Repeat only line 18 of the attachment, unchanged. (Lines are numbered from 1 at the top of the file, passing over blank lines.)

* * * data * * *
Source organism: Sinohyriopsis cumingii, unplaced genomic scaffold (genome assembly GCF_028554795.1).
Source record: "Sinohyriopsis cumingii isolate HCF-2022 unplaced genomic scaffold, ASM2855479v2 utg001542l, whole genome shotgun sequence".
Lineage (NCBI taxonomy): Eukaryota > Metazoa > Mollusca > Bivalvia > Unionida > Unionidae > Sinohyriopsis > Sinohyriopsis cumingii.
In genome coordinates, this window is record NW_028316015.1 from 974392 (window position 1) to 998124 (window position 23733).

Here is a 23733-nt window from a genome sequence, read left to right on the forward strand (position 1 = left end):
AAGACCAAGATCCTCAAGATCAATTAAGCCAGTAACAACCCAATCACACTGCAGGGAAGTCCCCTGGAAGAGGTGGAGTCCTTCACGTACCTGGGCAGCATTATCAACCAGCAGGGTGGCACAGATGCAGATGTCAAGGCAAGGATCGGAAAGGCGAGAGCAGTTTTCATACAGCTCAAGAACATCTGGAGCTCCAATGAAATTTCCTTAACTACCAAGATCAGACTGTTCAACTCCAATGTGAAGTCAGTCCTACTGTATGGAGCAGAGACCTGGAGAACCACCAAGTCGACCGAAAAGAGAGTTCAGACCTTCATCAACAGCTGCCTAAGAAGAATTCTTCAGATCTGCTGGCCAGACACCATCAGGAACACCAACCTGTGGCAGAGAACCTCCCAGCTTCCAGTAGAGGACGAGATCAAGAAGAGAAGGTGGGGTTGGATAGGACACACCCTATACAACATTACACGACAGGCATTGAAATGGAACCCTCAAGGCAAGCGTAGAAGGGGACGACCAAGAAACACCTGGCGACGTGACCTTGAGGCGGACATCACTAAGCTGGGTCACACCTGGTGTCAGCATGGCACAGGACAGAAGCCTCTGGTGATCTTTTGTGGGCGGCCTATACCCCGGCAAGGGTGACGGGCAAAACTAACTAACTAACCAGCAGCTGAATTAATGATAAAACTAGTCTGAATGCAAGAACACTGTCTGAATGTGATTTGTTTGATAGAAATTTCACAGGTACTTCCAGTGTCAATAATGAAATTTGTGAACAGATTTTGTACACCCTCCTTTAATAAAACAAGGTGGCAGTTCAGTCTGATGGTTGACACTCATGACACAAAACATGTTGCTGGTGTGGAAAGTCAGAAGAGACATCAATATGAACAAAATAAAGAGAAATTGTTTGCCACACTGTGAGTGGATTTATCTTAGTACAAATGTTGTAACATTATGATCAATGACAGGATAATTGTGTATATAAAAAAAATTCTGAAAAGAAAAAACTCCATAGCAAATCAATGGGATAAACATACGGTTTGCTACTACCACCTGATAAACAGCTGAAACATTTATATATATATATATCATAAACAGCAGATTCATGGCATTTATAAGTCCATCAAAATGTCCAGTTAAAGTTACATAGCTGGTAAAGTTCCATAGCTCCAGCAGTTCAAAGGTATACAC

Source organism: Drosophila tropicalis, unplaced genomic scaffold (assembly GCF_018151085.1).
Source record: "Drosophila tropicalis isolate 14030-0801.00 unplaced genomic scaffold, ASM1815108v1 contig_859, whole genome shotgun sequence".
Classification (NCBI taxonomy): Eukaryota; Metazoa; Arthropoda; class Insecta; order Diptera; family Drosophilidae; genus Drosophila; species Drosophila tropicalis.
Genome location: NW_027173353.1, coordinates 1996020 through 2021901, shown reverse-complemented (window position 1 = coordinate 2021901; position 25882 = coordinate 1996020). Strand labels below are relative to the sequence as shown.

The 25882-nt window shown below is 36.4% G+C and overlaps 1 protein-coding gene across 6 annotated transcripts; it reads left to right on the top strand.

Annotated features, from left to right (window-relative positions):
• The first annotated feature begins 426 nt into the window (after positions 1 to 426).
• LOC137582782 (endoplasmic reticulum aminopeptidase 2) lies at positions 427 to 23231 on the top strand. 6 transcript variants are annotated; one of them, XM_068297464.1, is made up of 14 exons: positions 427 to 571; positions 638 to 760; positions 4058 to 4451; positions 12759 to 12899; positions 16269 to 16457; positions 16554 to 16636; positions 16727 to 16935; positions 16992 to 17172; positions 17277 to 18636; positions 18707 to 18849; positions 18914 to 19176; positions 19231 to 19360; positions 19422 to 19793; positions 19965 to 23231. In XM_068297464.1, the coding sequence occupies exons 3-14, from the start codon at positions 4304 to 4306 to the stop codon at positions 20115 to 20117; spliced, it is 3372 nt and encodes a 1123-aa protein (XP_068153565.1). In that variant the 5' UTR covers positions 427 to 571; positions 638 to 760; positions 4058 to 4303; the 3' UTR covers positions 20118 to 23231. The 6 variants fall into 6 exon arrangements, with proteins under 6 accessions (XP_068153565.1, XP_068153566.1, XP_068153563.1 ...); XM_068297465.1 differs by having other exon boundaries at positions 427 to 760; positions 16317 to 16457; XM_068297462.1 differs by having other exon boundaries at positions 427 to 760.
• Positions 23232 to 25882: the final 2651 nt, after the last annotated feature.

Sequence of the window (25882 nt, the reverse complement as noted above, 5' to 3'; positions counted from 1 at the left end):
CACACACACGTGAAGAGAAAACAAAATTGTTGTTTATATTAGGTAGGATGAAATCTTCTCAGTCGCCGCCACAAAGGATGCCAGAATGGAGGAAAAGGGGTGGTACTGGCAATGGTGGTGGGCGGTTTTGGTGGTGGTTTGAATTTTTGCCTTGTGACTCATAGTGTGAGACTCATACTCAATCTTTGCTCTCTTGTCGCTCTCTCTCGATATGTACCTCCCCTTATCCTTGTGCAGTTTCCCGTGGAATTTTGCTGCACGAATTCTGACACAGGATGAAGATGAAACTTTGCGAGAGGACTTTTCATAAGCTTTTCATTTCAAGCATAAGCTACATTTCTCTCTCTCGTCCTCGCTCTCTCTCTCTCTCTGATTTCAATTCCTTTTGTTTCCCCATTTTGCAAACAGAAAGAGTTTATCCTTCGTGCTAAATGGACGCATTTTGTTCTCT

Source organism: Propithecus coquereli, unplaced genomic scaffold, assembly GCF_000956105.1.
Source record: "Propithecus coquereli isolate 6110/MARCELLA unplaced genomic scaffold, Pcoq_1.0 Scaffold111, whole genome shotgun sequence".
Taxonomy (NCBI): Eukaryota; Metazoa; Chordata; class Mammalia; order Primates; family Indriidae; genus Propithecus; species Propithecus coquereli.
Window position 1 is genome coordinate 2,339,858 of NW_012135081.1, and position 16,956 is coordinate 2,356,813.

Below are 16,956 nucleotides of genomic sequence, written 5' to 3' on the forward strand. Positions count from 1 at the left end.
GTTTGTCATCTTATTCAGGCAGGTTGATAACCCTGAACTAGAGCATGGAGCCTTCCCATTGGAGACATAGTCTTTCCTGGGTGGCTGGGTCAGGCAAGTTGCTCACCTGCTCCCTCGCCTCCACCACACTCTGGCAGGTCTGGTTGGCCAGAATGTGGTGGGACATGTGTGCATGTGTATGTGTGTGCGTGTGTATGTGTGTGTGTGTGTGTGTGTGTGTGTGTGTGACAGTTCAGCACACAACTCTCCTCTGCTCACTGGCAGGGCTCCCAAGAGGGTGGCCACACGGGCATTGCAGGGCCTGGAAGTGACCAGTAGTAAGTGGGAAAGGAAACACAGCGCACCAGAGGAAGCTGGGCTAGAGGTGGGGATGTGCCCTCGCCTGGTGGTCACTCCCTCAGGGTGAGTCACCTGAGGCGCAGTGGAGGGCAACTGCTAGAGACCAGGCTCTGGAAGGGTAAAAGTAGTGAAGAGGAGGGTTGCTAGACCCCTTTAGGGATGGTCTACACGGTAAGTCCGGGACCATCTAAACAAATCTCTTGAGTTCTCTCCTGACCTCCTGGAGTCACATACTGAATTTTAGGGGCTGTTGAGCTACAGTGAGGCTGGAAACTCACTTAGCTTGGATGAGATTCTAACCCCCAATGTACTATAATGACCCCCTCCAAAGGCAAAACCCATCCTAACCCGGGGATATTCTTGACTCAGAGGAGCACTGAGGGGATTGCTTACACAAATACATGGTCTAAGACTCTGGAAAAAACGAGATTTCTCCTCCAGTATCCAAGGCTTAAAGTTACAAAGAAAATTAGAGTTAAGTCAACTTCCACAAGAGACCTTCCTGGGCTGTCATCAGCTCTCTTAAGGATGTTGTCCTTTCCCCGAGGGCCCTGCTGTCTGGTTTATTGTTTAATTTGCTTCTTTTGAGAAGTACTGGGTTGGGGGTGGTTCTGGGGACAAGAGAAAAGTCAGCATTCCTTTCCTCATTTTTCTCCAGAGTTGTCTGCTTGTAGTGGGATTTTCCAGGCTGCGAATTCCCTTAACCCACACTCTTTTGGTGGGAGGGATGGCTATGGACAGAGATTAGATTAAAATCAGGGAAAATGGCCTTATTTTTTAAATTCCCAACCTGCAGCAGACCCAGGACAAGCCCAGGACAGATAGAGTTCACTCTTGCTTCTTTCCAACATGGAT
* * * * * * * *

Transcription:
Source organism: Propithecus coquereli, unplaced genomic scaffold, assembly GCF_000956105.1.